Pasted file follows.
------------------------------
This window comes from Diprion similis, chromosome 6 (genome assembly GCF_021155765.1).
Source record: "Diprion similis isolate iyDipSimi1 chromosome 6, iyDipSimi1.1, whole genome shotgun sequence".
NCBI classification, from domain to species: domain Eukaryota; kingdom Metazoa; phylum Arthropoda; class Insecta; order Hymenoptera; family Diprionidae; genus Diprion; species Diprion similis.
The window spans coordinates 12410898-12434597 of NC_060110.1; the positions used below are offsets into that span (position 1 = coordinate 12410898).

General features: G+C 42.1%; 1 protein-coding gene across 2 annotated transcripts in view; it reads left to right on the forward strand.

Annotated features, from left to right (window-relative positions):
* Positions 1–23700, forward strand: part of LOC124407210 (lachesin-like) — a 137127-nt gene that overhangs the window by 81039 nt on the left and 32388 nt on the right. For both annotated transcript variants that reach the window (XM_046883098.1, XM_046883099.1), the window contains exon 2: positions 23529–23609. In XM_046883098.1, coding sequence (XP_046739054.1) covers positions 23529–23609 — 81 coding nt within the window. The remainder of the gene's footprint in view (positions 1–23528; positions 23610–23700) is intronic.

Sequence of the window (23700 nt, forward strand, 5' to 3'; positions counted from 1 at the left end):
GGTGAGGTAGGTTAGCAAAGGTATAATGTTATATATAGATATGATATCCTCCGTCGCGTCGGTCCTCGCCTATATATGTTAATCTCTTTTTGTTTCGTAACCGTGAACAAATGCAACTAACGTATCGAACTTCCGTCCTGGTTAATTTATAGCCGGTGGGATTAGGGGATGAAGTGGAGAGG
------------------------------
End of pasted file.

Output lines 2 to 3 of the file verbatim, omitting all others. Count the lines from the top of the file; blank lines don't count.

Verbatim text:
Source record: "Diprion similis isolate iyDipSimi1 chromosome 6, iyDipSimi1.1, whole genome shotgun sequence".
NCBI classification, from domain to species: domain Eukaryota; kingdom Metazoa; phylum Arthropoda; class Insecta; order Hymenoptera; family Diprionidae; genus Diprion; species Diprion similis.